Did you know University of Hawaiʻi students travel to New York City annually to participate in a model United Nations competition… and that they’ve won awards for their work there?
Or that UH students are cultivating medicinal gardens that could hold the cure for cancer?
Students and faculty throughout UH’s 10 campuses are achieving many things the public rarely hears about. That’s why Wendie McClain began hosting Rubber Slipper Tours, a systemwide initiative to spread the word about interesting programs and projects at UH while cultivating goodwill ambassadors for the entire system.
When her husband David began his term as UH president, Wendie wanted to become well versed in the work of the system’s faculty and students, so she toured each campus.
“People at each campus would say ‘Did you know we do this?’ or ‘Did you know we’ve achieved that?’ and I would find myself just constantly saying ‘Wow,’” she recalls.
As she traveled around in the state, she realized that the community at large was hungry for the good news about UH. “People were asking me ‘What are the great things going on at UH?’ They really wanted to know the wonderful work that faculty and students were doing.”
During summer 2007, Susan Lampe, UH Foundation associate vice president for development, approached Wendie after hearing about Arizona State University’s Sneaker Tour initiative. Founded in 1992 and still active, the ASU program created a way for the community to become more involved with the university’s campus.
Delighted, Wendie saw the tours as a way to do the same for all the campuses of the UH System.
The inaugural tour was held at UH Hilo in spring 2008; 11 more have followed, and the tour name has been trademarked as a unique UH program.
At the beginning of each tour, Wendie gives invited participants a list of what she calls “Did you knows?” to prepare them for an experience of discovery.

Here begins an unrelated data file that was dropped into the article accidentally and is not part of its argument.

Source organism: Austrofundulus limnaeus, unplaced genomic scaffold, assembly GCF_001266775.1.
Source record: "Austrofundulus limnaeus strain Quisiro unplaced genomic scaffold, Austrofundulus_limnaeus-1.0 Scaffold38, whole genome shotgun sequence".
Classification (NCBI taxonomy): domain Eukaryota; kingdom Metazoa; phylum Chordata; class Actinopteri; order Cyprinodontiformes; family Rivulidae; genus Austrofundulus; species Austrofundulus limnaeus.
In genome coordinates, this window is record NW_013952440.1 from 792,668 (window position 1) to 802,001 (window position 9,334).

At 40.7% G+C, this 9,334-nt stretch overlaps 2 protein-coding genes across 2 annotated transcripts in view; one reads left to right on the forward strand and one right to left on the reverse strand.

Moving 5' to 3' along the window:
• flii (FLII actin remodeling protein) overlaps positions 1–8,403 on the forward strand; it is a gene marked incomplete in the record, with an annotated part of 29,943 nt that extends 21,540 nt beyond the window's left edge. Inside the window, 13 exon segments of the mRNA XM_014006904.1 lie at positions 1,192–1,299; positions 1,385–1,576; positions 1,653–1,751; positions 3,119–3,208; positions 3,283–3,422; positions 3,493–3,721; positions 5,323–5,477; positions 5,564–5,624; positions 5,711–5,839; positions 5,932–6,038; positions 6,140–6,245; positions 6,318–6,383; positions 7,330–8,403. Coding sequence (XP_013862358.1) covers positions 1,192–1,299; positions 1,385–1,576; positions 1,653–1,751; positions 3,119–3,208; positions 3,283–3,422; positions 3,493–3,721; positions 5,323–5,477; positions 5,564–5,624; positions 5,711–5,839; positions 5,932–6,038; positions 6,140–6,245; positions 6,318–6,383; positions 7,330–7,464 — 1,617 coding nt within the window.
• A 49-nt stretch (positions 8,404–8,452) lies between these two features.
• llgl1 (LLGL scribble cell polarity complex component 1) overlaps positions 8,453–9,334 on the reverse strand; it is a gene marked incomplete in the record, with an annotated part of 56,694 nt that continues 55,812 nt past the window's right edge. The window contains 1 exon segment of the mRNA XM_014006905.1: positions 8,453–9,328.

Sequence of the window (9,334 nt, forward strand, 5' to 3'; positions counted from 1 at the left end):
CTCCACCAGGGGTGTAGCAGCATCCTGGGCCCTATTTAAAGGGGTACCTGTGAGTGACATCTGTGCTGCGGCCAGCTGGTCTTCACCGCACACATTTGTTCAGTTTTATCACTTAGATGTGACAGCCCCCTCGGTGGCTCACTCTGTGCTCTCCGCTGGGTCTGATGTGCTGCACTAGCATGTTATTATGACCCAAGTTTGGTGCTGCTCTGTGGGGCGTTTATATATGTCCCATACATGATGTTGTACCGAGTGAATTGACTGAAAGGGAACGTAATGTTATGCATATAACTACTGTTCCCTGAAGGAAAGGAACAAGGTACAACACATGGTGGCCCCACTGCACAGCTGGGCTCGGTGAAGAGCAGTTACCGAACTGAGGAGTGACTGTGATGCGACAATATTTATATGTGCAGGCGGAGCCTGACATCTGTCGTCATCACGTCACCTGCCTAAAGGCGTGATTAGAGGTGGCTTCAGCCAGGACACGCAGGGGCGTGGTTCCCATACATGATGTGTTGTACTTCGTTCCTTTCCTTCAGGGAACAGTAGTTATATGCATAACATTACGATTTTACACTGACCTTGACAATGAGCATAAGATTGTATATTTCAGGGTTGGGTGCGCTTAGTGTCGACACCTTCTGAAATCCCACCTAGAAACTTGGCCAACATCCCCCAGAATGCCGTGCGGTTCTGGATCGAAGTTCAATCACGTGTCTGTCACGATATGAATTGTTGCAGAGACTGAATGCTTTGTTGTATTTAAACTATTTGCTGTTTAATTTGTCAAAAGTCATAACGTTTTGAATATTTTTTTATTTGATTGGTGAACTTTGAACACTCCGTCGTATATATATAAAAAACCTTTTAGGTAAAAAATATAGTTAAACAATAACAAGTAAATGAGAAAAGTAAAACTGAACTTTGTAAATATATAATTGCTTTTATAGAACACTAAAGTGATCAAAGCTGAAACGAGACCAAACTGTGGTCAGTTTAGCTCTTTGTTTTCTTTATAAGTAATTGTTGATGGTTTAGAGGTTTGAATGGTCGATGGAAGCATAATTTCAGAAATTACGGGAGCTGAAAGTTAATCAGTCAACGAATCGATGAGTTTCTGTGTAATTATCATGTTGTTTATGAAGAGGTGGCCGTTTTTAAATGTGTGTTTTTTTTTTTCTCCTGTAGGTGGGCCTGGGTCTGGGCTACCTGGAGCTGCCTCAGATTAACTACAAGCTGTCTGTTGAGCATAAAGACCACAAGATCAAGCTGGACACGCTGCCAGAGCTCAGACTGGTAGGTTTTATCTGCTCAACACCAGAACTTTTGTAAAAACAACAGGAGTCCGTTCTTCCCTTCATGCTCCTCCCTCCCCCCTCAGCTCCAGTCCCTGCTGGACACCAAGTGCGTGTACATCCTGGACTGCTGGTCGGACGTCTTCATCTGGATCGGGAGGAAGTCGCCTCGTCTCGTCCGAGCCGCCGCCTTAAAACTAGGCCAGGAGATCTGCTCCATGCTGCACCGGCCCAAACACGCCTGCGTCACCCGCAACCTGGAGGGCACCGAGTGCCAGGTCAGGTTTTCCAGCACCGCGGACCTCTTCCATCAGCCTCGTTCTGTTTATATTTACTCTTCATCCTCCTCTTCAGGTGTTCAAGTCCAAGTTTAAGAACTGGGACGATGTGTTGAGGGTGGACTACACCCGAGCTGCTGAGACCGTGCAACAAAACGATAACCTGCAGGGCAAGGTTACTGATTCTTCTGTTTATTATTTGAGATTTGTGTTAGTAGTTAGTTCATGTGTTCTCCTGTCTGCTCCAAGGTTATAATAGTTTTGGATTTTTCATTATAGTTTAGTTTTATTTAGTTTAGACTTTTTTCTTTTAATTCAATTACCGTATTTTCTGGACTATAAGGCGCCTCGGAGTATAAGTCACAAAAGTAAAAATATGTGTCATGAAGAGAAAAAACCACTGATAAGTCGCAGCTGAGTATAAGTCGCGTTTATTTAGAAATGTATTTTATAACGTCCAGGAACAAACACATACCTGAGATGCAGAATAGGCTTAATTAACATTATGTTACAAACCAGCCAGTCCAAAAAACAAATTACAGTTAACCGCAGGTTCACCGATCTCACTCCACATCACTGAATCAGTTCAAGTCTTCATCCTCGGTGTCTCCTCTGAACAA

The inevitable “Wows!” are further amplified when tour-goers chat with students and faculty about their projects and interact with campus chancellors.
The casual nature of the tours gives attendees direct access to UH’s world-class researchers and the students who will one day be leaders in industry, science, education, government and more.
Response has been overwhelmingly positive, Wendie says.
Sponsored by the Office of the President in partnership with the UH Foundation and campus chancellors, Rubber Slipper Tours have been held at UH campuses on Oʻahu, Kauaʻi, Maui and the Big Island. During 2008–09, most campuses have scheduled one or two tours to highlight their outstanding programs.
“I’m so appreciative of all the cooperation we’ve received from each campus. Mahalo to chancellors, tour coordinators, volunteer groups and all who help organize and do the groundwork for each tour,” says Wendie.
“They create the unique atmosphere of their campus’s ʻohana that the tour participants feel a part of at the conclusion of each tour.”
Now that’s a Wow!